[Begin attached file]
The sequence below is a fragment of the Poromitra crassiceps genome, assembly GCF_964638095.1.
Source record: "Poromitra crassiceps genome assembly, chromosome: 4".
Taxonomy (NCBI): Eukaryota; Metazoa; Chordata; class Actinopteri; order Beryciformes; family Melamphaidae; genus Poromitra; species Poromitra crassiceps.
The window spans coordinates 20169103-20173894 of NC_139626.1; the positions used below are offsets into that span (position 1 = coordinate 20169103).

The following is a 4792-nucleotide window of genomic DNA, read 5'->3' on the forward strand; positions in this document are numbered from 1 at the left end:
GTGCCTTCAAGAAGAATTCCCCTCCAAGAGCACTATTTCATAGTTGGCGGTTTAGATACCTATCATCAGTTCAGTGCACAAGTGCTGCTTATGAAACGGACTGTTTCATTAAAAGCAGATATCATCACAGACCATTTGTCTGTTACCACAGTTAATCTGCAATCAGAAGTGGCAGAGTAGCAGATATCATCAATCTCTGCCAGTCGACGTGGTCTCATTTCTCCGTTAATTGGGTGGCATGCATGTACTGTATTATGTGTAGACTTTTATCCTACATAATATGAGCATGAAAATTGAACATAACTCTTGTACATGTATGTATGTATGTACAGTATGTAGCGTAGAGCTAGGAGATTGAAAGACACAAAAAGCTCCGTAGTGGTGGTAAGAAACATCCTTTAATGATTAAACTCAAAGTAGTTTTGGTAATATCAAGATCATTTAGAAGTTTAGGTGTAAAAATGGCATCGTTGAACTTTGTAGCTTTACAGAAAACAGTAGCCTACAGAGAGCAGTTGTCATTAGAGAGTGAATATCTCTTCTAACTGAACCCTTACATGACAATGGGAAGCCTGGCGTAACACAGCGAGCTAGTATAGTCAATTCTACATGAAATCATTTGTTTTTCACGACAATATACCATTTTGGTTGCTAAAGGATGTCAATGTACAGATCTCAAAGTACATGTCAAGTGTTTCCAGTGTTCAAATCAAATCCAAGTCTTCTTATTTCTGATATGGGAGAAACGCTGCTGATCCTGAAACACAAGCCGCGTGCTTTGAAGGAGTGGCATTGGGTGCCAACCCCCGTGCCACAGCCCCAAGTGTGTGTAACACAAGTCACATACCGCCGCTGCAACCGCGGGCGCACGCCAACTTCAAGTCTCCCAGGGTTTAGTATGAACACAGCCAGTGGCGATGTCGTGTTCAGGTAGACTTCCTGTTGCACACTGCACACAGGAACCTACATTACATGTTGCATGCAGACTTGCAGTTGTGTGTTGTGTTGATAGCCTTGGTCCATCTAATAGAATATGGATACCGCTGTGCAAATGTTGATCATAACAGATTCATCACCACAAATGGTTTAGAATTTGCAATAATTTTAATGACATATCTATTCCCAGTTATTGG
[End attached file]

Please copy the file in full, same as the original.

The sequence below is a fragment of the Poromitra crassiceps genome, assembly GCF_964638095.1.
Source record: "Poromitra crassiceps genome assembly, chromosome: 4".
Taxonomy (NCBI): Eukaryota; Metazoa; Chordata; class Actinopteri; order Beryciformes; family Melamphaidae; genus Poromitra; species Poromitra crassiceps.
The window spans coordinates 20169103-20173894 of NC_139626.1; the positions used below are offsets into that span (position 1 = coordinate 20169103).

The following is a 4792-nucleotide window of genomic DNA, read 5'->3' on the forward strand; positions in this document are numbered from 1 at the left end:
GTGCCTTCAAGAAGAATTCCCCTCCAAGAGCACTATTTCATAGTTGGCGGTTTAGATACCTATCATCAGTTCAGTGCACAAGTGCTGCTTATGAAACGGACTGTTTCATTAAAAGCAGATATCATCACAGACCATTTGTCTGTTACCACAGTTAATCTGCAATCAGAAGTGGCAGAGTAGCAGATATCATCAATCTCTGCCAGTCGACGTGGTCTCATTTCTCCGTTAATTGGGTGGCATGCATGTACTGTATTATGTGTAGACTTTTATCCTACATAATATGAGCATGAAAATTGAACATAACTCTTGTACATGTATGTATGTATGTACAGTATGTAGCGTAGAGCTAGGAGATTGAAAGACACAAAAAGCTCCGTAGTGGTGGTAAGAAACATCCTTTAATGATTAAACTCAAAGTAGTTTTGGTAATATCAAGATCATTTAGAAGTTTAGGTGTAAAAATGGCATCGTTGAACTTTGTAGCTTTACAGAAAACAGTAGCCTACAGAGAGCAGTTGTCATTAGAGAGTGAATATCTCTTCTAACTGAACCCTTACATGACAATGGGAAGCCTGGCGTAACACAGCGAGCTAGTATAGTCAATTCTACATGAAATCATTTGTTTTTCACGACAATATACCATTTTGGTTGCTAAAGGATGTCAATGTACAGATCTCAAAGTACATGTCAAGTGTTTCCAGTGTTCAAATCAAATCCAAGTCTTCTTATTTCTGATATGGGAGAAACGCTGCTGATCCTGAAACACAAGCCGCGTGCTTTGAAGGAGTGGCATTGGGTGCCAACCCCCGTGCCACAGCCCCAAGTGTGTGTAACACAAGTCACATACCGCCGCTGCAACCGCGGGCGCACGCCAACTTCAAGTCTCCCAGGGTTTAGTATGAACACAGCCAGTGGCGATGTCGTGTTCAGGTAGACTTCCTGTTGCACACTGCACACAGGAACCTACATTACATGTTGCATGCAGACTTGCAGTTGTGTGTTGTGTTGATAGCCTTGGTCCATCTAATAGAATATGGATACCGCTGTGCAAATGTTGATCATAACAGATTCATCACCACAAATGGTTTAGAATTTGCAATAATTTTAATGACATATCTATTCCCAGTTATTGG